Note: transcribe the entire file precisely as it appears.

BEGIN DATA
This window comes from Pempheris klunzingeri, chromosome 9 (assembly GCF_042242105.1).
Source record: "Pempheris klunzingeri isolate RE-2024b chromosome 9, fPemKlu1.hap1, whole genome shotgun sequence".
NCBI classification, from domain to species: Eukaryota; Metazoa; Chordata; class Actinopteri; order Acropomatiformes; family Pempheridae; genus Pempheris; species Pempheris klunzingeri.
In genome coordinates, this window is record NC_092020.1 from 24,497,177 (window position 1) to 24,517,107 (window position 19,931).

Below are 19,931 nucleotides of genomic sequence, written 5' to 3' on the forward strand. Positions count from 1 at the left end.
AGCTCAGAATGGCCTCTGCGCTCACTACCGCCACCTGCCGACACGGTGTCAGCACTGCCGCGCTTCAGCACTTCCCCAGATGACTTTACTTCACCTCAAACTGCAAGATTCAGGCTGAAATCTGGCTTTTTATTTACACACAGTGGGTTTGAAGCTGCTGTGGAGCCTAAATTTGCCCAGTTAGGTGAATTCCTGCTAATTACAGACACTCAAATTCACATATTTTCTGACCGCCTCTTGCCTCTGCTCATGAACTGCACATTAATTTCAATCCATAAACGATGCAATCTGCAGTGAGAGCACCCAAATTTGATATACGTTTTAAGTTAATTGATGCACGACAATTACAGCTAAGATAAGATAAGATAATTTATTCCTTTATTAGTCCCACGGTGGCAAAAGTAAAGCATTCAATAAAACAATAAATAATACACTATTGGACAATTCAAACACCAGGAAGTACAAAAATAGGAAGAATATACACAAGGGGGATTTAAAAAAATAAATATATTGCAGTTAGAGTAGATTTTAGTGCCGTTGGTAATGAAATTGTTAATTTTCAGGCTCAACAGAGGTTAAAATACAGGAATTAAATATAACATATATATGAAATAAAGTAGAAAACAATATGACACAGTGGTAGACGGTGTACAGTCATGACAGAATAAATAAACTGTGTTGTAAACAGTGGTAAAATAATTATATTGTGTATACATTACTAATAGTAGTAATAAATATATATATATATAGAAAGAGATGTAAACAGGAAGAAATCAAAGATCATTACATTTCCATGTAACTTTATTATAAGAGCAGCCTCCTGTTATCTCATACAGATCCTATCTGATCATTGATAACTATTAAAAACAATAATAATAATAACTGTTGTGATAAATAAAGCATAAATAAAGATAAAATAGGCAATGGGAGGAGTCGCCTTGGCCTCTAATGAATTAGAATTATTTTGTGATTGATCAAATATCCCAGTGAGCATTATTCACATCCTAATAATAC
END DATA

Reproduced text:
This window comes from Pempheris klunzingeri, chromosome 9 (assembly GCF_042242105.1).
Source record: "Pempheris klunzingeri isolate RE-2024b chromosome 9, fPemKlu1.hap1, whole genome shotgun sequence".
NCBI classification, from domain to species: Eukaryota; Metazoa; Chordata; class Actinopteri; order Acropomatiformes; family Pempheridae; genus Pempheris; species Pempheris klunzingeri.
In genome coordinates, this window is record NC_092020.1 from 24,497,177 (window position 1) to 24,517,107 (window position 19,931).

Below are 19,931 nucleotides of genomic sequence, written 5' to 3' on the forward strand. Positions count from 1 at the left end.
AGCTCAGAATGGCCTCTGCGCTCACTACCGCCACCTGCCGACACGGTGTCAGCACTGCCGCGCTTCAGCACTTCCCCAGATGACTTTACTTCACCTCAAACTGCAAGATTCAGGCTGAAATCTGGCTTTTTATTTACACACAGTGGGTTTGAAGCTGCTGTGGAGCCTAAATTTGCCCAGTTAGGTGAATTCCTGCTAATTACAGACACTCAAATTCACATATTTTCTGACCGCCTCTTGCCTCTGCTCATGAACTGCACATTAATTTCAATCCATAAACGATGCAATCTGCAGTGAGAGCACCCAAATTTGATATACGTTTTAAGTTAATTGATGCACGACAATTACAGCTAAGATAAGATAAGATAATTTATTCCTTTATTAGTCCCACGGTGGCAAAAGTAAAGCATTCAATAAAACAATAAATAATACACTATTGGACAATTCAAACACCAGGAAGTACAAAAATAGGAAGAATATACACAAGGGGGATTTAAAAAAATAAATATATTGCAGTTAGAGTAGATTTTAGTGCCGTTGGTAATGAAATTGTTAATTTTCAGGCTCAACAGAGGTTAAAATACAGGAATTAAATATAACATATATATGAAATAAAGTAGAAAACAATATGACACAGTGGTAGACGGTGTACAGTCATGACAGAATAAATAAACTGTGTTGTAAACAGTGGTAAAATAATTATATTGTGTATACATTACTAATAGTAGTAATAAATATATATATATATAGAAAGAGATGTAAACAGGAAGAAATCAAAGATCATTACATTTCCATGTAACTTTATTATAAGAGCAGCCTCCTGTTATCTCATACAGATCCTATCTGATCATTGATAACTATTAAAAACAATAATAATAATAACTGTTGTGATAAATAAAGCATAAATAAAGATAAAATAGGCAATGGGAGGAGTCGCCTTGGCCTCTAATGAATTAGAATTATTTTGTGATTGATCAAATATCCCAGTGAGCATTATTCACATCCTAATAATAC